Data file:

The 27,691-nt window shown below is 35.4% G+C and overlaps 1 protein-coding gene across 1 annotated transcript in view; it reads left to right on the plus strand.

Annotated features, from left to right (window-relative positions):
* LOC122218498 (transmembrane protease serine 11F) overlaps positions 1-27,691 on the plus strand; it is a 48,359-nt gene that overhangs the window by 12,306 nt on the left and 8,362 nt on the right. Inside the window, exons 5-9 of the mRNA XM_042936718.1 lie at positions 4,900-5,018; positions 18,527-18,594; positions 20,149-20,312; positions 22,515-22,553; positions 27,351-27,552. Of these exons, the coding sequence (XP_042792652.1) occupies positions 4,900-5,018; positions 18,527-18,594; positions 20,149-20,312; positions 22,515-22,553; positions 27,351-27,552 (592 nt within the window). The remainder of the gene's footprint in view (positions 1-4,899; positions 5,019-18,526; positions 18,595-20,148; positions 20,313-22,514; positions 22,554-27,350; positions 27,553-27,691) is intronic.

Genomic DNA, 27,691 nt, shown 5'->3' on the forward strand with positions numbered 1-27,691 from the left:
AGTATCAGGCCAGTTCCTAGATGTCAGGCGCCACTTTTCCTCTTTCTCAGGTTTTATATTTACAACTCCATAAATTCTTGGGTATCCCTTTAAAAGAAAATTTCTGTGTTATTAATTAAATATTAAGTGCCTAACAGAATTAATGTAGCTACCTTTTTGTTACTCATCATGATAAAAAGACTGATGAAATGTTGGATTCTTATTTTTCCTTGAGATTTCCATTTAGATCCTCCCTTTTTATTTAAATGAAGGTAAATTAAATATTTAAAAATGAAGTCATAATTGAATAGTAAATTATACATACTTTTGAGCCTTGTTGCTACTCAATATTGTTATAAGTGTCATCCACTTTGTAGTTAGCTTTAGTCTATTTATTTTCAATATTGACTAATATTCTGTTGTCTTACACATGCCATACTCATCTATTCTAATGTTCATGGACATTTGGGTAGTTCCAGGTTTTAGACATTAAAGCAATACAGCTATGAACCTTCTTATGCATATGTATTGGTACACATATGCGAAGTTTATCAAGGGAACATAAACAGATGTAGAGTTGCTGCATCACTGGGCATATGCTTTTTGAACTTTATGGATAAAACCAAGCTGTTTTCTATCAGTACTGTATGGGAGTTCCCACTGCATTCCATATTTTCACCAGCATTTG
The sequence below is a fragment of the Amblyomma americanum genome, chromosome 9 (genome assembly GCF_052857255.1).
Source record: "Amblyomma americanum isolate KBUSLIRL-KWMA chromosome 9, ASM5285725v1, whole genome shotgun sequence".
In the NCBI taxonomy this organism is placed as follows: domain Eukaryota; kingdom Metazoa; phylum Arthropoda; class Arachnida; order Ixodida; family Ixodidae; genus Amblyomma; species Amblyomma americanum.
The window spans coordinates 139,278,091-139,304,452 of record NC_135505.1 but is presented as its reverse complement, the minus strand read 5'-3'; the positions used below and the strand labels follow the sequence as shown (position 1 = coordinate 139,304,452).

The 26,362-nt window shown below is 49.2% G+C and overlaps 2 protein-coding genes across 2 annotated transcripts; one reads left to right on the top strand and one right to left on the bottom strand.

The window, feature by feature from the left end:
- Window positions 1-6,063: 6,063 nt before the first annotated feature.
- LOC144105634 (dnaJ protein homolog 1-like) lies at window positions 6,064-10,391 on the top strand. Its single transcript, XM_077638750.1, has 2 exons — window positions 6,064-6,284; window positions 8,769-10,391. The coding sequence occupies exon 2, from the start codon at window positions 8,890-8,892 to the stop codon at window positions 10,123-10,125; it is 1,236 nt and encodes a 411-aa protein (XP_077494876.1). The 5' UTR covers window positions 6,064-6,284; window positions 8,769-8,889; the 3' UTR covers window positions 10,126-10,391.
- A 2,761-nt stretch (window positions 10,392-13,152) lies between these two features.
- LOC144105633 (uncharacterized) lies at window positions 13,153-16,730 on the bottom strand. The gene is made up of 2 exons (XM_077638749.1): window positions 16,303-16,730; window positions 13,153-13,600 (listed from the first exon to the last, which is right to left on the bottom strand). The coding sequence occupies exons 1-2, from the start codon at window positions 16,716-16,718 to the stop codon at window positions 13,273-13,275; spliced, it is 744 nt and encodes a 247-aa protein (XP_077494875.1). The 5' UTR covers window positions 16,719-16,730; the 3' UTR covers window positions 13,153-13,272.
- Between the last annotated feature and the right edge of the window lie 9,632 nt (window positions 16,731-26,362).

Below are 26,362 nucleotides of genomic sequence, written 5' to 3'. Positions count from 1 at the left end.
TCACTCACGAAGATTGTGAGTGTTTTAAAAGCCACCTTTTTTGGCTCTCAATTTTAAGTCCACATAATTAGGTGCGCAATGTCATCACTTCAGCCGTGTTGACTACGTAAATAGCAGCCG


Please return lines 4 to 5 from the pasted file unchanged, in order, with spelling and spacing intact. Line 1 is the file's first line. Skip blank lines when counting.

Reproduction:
Genomic DNA, 27,691 nt, shown 5'->3' on the forward strand with positions numbered 1-27,691 from the left:
AGTATCAGGCCAGTTCCTAGATGTCAGGCGCCACTTTTCCTCTTTCTCAGGTTTTATATTTACAACTCCATAAATTCTTGGGTATCCCTTTAAAAGAAAATTTCTGTGTTATTAATTAAATATTAAGTGCCTAACAGAATTAATGTAGCTACCTTTTTGTTACTCATCATGATAAAAAGACTGATGAAATGTTGGATTCTTATTTTTCCTTGAGATTTCCATTTAGATCCTCCCTTTTTATTTAAATGAAGGTAAATTAAATATTTAAAAATGAAGTCATAATTGAATAGTAAATTATACATACTTTTGAGCCTTGTTGCTACTCAATATTGTTATAAGTGTCATCCACTTTGTAGTTAGCTTTAGTCTATTTATTTTCAATATTGACTAATATTCTGTTGTCTTACACATGCCATACTCATCTATTCTAATGTTCATGGACATTTGGGTAGTTCCAGGTTTTAGACATTAAAGCAATACAGCTATGAACCTTCTTATGCATATGTATTGGTACACATATGCGAAGTTTATCAAGGGAACATAAACAGATGTAGAGTTGCTGCATCACTGGGCATATGCTTTTTGAACTTTATGGATAAAACCAAGCTGTTTTCTATCAGTACTGTATGGGAGTTCCCACTGCATTCCATATTTTCACCAGCATTTG